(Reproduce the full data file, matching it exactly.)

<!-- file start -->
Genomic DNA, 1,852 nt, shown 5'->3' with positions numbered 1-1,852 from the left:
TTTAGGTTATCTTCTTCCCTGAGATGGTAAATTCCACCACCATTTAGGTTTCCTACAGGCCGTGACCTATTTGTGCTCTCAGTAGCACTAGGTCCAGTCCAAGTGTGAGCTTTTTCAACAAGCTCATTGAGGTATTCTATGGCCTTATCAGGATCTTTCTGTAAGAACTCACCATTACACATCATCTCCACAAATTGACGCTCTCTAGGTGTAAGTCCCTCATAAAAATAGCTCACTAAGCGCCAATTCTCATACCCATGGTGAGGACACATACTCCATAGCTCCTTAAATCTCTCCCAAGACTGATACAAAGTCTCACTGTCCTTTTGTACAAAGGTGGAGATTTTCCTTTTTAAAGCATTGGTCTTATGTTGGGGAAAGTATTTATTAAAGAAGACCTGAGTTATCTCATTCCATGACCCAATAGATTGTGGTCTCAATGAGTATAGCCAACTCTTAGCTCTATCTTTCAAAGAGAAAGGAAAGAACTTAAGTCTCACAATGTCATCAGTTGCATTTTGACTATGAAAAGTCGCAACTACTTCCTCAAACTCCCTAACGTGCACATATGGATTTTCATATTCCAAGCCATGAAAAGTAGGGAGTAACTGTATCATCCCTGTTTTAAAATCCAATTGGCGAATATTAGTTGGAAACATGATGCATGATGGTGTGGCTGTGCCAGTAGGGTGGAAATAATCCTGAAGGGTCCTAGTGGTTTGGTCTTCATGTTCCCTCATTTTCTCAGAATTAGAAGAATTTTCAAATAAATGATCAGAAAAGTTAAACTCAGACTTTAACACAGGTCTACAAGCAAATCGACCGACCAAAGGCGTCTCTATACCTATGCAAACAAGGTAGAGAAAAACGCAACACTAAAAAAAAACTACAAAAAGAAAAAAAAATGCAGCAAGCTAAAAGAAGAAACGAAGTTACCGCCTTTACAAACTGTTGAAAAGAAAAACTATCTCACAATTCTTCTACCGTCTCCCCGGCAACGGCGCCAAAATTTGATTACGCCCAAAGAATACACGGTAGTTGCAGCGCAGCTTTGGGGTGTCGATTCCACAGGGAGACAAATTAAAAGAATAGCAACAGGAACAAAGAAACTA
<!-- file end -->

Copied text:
Genomic DNA, 1,852 nt, shown 5'->3' with positions numbered 1-1,852 from the left:
TTTAGGTTATCTTCTTCCCTGAGATGGTAAATTCCACCACCATTTAGGTTTCCTACAGGCCGTGACCTATTTGTGCTCTCAGTAGCACTAGGTCCAGTCCAAGTGTGAGCTTTTTCAACAAGCTCATTGAGGTATTCTATGGCCTTATCAGGATCTTTCTGTAAGAACTCACCATTACACATCATCTCCACAAATTGACGCTCTCTAGGTGTAAGTCCCTCATAAAAATAGCTCACTAAGCGCCAATTCTCATACCCATGGTGAGGACACATACTCCATAGCTCCTTAAATCTCTCCCAAGACTGATACAAAGTCTCACTGTCCTTTTGTACAAAGGTGGAGATTTTCCTTTTTAAAGCATTGGTCTTATGTTGGGGAAAGTATTTATTAAAGAAGACCTGAGTTATCTCATTCCATGACCCAATAGATTGTGGTCTCAATGAGTATAGCCAACTCTTAGCTCTATCTTTCAAAGAGAAAGGAAAGAACTTAAGTCTCACAATGTCATCAGTTGCATTTTGACTATGAAAAGTCGCAACTACTTCCTCAAACTCCCTAACGTGCACATATGGATTTTCATATTCCAAGCCATGAAAAGTAGGGAGTAACTGTATCATCCCTGTTTTAAAATCCAATTGGCGAATATTAGTTGGAAACATGATGCATGATGGTGTGGCTGTGCCAGTAGGGTGGAAATAATCCTGAAGGGTCCTAGTGGTTTGGTCTTCATGTTCCCTCATTTTCTCAGAATTAGAAGAATTTTCAAATAAATGATCAGAAAAGTTAAACTCAGACTTTAACACAGGTCTACAAGCAAATCGACCGACCAAAGGCGTCTCTATACCTATGCAAACAAGGTAGAGAAAAACGCAACACTAAAAAAAAACTACAAAAAGAAAAAAAAATGCAGCAAGCTAAAAGAAGAAACGAAGTTACCGCCTTTACAAACTGTTGAAAAGAAAAACTATCTCACAATTCTTCTACCGTCTCCCCGGCAACGGCGCCAAAATTTGATTACGCCCAAAGAATACACGGTAGTTGCAGCGCAGCTTTGGGGTGTCGATTCCACAGGGAGACAAATTAAAAGAATAGCAACAGGAACAAAGAAACTA